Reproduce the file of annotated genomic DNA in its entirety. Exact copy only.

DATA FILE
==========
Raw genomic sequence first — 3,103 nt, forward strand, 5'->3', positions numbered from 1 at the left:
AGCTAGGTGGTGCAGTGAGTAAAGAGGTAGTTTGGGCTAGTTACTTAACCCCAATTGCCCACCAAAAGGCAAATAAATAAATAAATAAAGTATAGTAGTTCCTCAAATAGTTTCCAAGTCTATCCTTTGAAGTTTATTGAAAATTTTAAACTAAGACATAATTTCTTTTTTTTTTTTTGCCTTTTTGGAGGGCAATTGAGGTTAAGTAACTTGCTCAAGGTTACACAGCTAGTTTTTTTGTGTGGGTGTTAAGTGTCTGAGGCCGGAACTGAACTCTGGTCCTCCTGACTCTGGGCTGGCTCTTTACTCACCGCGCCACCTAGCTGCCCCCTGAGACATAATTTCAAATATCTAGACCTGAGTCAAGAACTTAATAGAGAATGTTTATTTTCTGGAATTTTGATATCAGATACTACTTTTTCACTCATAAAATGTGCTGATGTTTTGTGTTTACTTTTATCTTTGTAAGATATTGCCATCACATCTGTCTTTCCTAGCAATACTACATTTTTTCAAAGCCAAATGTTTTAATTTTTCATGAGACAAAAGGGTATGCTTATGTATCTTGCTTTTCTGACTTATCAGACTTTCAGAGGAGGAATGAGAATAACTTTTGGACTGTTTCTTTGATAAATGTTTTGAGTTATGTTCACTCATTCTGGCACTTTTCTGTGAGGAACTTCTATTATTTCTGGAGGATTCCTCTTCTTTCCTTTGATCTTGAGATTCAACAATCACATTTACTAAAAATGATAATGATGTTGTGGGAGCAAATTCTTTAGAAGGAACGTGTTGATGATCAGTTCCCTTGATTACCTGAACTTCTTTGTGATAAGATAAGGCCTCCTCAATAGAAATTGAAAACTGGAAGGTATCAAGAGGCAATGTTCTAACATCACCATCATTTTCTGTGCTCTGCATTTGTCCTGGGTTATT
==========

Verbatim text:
Raw genomic sequence first — 3,103 nt, forward strand, 5'->3', positions numbered from 1 at the left:
AGCTAGGTGGTGCAGTGAGTAAAGAGGTAGTTTGGGCTAGTTACTTAACCCCAATTGCCCACCAAAAGGCAAATAAATAAATAAATAAAGTATAGTAGTTCCTCAAATAGTTTCCAAGTCTATCCTTTGAAGTTTATTGAAAATTTTAAACTAAGACATAATTTCTTTTTTTTTTTTTGCCTTTTTGGAGGGCAATTGAGGTTAAGTAACTTGCTCAAGGTTACACAGCTAGTTTTTTTGTGTGGGTGTTAAGTGTCTGAGGCCGGAACTGAACTCTGGTCCTCCTGACTCTGGGCTGGCTCTTTACTCACCGCGCCACCTAGCTGCCCCCTGAGACATAATTTCAAATATCTAGACCTGAGTCAAGAACTTAATAGAGAATGTTTATTTTCTGGAATTTTGATATCAGATACTACTTTTTCACTCATAAAATGTGCTGATGTTTTGTGTTTACTTTTATCTTTGTAAGATATTGCCATCACATCTGTCTTTCCTAGCAATACTACATTTTTTCAAAGCCAAATGTTTTAATTTTTCATGAGACAAAAGGGTATGCTTATGTATCTTGCTTTTCTGACTTATCAGACTTTCAGAGGAGGAATGAGAATAACTTTTGGACTGTTTCTTTGATAAATGTTTTGAGTTATGTTCACTCATTCTGGCACTTTTCTGTGAGGAACTTCTATTATTTCTGGAGGATTCCTCTTCTTTCCTTTGATCTTGAGATTCAACAATCACATTTACTAAAAATGATAATGATGTTGTGGGAGCAAATTCTTTAGAAGGAACGTGTTGATGATCAGTTCCCTTGATTACCTGAACTTCTTTGTGATAAGATAAGGCCTCCTCAATAGAAATTGAAAACTGGAAGGTATCAAGAGGCAATGTTCTAACATCACCATCATTTTCTGTGCTCTGCATTTGTCCTGGGTTATT